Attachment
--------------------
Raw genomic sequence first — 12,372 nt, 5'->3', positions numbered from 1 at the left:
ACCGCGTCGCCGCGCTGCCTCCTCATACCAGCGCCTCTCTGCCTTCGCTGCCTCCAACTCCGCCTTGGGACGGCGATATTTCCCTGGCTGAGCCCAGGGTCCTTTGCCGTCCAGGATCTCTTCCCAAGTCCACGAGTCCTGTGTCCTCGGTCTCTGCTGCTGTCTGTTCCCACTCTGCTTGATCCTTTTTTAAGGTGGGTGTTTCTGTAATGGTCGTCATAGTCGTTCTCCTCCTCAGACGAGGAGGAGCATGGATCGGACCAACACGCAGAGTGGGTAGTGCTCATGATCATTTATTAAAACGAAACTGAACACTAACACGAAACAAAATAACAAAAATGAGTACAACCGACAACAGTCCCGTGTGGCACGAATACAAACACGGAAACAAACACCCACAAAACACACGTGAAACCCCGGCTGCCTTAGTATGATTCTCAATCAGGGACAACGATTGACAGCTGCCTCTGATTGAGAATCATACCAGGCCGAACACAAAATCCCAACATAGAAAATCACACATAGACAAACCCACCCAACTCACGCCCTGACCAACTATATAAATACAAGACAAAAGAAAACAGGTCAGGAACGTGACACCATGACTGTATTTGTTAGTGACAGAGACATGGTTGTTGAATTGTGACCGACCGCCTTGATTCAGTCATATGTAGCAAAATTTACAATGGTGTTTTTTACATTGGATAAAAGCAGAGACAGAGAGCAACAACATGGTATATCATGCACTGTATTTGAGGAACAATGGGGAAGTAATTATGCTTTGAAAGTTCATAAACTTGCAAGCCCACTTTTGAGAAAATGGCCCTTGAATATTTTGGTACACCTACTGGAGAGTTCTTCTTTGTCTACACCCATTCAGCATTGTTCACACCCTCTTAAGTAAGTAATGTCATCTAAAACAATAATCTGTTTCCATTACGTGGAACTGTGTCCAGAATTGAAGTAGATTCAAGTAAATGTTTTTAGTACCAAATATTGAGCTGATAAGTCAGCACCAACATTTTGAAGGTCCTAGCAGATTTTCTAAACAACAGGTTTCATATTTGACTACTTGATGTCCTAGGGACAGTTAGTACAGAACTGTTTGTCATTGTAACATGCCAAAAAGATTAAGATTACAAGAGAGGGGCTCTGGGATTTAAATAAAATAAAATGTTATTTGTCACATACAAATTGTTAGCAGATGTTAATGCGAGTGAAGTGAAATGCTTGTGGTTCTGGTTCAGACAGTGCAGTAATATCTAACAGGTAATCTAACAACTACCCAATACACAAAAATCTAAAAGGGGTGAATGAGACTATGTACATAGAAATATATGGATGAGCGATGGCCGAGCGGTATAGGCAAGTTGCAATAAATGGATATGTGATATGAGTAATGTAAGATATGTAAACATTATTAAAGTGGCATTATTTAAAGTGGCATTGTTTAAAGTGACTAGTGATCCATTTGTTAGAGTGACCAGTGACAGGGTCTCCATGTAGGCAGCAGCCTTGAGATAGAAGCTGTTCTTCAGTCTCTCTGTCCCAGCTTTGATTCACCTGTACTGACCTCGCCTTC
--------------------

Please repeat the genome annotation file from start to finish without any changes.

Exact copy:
Raw genomic sequence first — 12,372 nt, 5'->3', positions numbered from 1 at the left:
ACCGCGTCGCCGCGCTGCCTCCTCATACCAGCGCCTCTCTGCCTTCGCTGCCTCCAACTCCGCCTTGGGACGGCGATATTTCCCTGGCTGAGCCCAGGGTCCTTTGCCGTCCAGGATCTCTTCCCAAGTCCACGAGTCCTGTGTCCTCGGTCTCTGCTGCTGTCTGTTCCCACTCTGCTTGATCCTTTTTTAAGGTGGGTGTTTCTGTAATGGTCGTCATAGTCGTTCTCCTCCTCAGACGAGGAGGAGCATGGATCGGACCAACACGCAGAGTGGGTAGTGCTCATGATCATTTATTAAAACGAAACTGAACACTAACACGAAACAAAATAACAAAAATGAGTACAACCGACAACAGTCCCGTGTGGCACGAATACAAACACGGAAACAAACACCCACAAAACACACGTGAAACCCCGGCTGCCTTAGTATGATTCTCAATCAGGGACAACGATTGACAGCTGCCTCTGATTGAGAATCATACCAGGCCGAACACAAAATCCCAACATAGAAAATCACACATAGACAAACCCACCCAACTCACGCCCTGACCAACTATATAAATACAAGACAAAAGAAAACAGGTCAGGAACGTGACACCATGACTGTATTTGTTAGTGACAGAGACATGGTTGTTGAATTGTGACCGACCGCCTTGATTCAGTCATATGTAGCAAAATTTACAATGGTGTTTTTTACATTGGATAAAAGCAGAGACAGAGAGCAACAACATGGTATATCATGCACTGTATTTGAGGAACAATGGGGAAGTAATTATGCTTTGAAAGTTCATAAACTTGCAAGCCCACTTTTGAGAAAATGGCCCTTGAATATTTTGGTACACCTACTGGAGAGTTCTTCTTTGTCTACACCCATTCAGCATTGTTCACACCCTCTTAAGTAAGTAATGTCATCTAAAACAATAATCTGTTTCCATTACGTGGAACTGTGTCCAGAATTGAAGTAGATTCAAGTAAATGTTTTTAGTACCAAATATTGAGCTGATAAGTCAGCACCAACATTTTGAAGGTCCTAGCAGATTTTCTAAACAACAGGTTTCATATTTGACTACTTGATGTCCTAGGGACAGTTAGTACAGAACTGTTTGTCATTGTAACATGCCAAAAAGATTAAGATTACAAGAGAGGGGCTCTGGGATTTAAATAAAATAAAATGTTATTTGTCACATACAAATTGTTAGCAGATGTTAATGCGAGTGAAGTGAAATGCTTGTGGTTCTGGTTCAGACAGTGCAGTAATATCTAACAGGTAATCTAACAACTACCCAATACACAAAAATCTAAAAGGGGTGAATGAGACTATGTACATAGAAATATATGGATGAGCGATGGCCGAGCGGTATAGGCAAGTTGCAATAAATGGATATGTGATATGAGTAATGTAAGATATGTAAACATTATTAAAGTGGCATTATTTAAAGTGGCATTGTTTAAAGTGACTAGTGATCCATTTGTTAGAGTGACCAGTGACAGGGTCTCCATGTAGGCAGCAGCCTTGAGATAGAAGCTGTTCTTCAGTCTCTCTGTCCCAGCTTTGATTCACCTGTACTGACCTCGCCTTC